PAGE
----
We have had a couple of false dawns with regards to the FCA’s review of the need for a long-stop but later this month Apfa members will finally be meeting the regulator to start the conversation.
Apfa submitted its case for a long-stop in writing last week. The arguments about the impact of unlimited liability are evident in the PI market, the structure of firms and the way that investment, if it is made, mitigates the liability. As a consequence, it has an impact on the service to consumers.
I noted with interest the FCA’s recent announcement on PPI complaints. It raises the question as to whether the current approach is “continuing to meet its objectives of securing appropriate protection for consumers and enhancing the integrity of the UK’s financial system”. One of the possible solutions it suggests could be a time limit on complaints.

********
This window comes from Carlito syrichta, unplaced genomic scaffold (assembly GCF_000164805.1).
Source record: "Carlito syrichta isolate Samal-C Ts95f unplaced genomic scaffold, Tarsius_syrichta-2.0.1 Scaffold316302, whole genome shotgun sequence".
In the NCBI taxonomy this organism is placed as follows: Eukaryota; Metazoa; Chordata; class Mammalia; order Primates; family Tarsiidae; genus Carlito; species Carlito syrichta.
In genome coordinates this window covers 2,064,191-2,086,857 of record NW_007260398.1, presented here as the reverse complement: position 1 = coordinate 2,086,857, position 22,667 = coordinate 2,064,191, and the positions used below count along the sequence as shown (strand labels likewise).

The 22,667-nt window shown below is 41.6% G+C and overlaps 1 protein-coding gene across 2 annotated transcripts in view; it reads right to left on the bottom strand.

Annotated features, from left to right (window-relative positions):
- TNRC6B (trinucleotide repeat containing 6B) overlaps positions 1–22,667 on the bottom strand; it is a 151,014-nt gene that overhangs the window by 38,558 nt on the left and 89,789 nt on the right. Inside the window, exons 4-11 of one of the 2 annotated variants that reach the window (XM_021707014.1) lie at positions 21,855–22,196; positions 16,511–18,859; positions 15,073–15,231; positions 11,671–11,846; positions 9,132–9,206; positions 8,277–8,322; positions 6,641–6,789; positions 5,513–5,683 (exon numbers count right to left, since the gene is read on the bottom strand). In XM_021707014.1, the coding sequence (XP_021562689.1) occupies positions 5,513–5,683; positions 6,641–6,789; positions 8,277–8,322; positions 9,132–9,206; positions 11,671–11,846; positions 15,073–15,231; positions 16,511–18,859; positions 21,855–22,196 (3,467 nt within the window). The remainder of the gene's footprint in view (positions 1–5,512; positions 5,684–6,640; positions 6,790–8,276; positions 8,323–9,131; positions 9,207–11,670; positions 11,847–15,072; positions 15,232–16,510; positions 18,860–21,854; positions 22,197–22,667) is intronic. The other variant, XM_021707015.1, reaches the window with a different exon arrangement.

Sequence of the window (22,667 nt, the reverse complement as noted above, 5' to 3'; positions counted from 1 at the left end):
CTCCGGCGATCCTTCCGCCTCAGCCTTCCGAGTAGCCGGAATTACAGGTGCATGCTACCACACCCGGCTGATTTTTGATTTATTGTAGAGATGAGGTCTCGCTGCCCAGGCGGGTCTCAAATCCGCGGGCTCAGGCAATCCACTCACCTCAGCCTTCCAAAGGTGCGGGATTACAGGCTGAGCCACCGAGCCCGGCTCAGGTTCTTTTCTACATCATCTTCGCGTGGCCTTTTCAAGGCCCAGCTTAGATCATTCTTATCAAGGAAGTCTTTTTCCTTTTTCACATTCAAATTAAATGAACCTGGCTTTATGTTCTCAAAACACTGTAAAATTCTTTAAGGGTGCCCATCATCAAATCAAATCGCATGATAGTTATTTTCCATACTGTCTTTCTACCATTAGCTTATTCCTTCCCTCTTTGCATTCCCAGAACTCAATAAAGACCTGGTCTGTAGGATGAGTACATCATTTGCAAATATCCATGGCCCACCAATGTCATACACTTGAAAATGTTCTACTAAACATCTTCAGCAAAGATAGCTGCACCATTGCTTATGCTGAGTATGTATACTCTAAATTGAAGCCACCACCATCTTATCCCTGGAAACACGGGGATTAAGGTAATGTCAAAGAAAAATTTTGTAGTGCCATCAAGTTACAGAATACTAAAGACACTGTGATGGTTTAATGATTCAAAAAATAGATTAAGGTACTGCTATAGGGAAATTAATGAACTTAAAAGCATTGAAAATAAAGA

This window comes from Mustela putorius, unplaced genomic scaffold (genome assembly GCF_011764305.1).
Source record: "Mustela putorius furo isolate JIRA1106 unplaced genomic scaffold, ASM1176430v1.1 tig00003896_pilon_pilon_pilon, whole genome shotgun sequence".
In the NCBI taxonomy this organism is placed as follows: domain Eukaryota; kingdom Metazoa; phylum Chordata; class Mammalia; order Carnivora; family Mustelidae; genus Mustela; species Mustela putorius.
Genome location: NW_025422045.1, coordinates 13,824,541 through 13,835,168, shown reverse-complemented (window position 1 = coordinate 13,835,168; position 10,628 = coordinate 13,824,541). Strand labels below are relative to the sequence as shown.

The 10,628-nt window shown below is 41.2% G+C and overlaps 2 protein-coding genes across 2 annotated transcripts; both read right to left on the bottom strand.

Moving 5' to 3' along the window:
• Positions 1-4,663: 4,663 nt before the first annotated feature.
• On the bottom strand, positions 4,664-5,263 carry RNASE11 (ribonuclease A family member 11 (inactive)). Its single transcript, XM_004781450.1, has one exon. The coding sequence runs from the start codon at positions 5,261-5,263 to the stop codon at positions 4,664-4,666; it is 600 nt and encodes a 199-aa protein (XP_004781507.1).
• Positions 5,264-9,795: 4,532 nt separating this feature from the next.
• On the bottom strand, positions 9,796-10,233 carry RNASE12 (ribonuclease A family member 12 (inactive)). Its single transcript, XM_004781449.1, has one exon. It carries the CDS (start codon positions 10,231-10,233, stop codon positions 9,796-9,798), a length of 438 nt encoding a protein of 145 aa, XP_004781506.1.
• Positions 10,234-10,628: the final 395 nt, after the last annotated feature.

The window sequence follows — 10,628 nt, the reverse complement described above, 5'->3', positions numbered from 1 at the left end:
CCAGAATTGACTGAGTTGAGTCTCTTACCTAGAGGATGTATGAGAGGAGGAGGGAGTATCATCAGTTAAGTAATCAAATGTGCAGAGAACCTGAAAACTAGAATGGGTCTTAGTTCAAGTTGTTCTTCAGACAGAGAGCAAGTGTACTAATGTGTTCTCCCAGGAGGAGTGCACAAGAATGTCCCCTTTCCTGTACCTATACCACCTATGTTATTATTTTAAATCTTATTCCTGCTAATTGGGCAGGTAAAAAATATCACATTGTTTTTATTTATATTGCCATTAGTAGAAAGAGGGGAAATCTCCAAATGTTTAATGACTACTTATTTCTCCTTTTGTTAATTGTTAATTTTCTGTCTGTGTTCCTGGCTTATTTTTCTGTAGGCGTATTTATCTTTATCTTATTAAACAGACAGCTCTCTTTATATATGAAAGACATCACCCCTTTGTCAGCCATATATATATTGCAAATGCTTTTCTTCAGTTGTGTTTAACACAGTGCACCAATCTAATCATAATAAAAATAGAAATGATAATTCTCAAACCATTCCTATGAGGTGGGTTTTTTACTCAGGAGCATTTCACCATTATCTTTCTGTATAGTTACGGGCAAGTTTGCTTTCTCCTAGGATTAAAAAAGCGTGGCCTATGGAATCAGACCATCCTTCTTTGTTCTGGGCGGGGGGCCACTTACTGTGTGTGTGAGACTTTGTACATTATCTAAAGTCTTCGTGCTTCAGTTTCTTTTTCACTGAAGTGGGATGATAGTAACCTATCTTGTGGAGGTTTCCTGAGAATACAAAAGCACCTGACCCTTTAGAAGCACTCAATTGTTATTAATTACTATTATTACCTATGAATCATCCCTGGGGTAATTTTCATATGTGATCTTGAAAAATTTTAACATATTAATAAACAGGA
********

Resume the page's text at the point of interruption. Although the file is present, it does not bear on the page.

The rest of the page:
The logic of this suggests the FCA recognises the value of being able to draw a line under an issue in providing certainty for businesses. It is not an issue of consumer compensation or none. It is about giving adequate and fair opportunity for a consumer to seek redress but then balancing that with a limit. We saw the same with mortgage endowments. By putting a limit in place, a firm is able to plan better and invest for the future.
I hope this is recognition of the need for balance between consumer protection and ensuring a viable and sustainable industry to provide a service for them. When a business faces potentially unquantifiable liabilities, it is crippling for future planning. Giving advice exposes firms to significant risk because of the inherent risk of investing. Given enough time (and neglect) any investment has the potential to sour. It is time for the effect the lack of a long-stop has on the advice profession to be recognised too. The debate with the FCA starts now.
Chris Hannant is director general at Apfa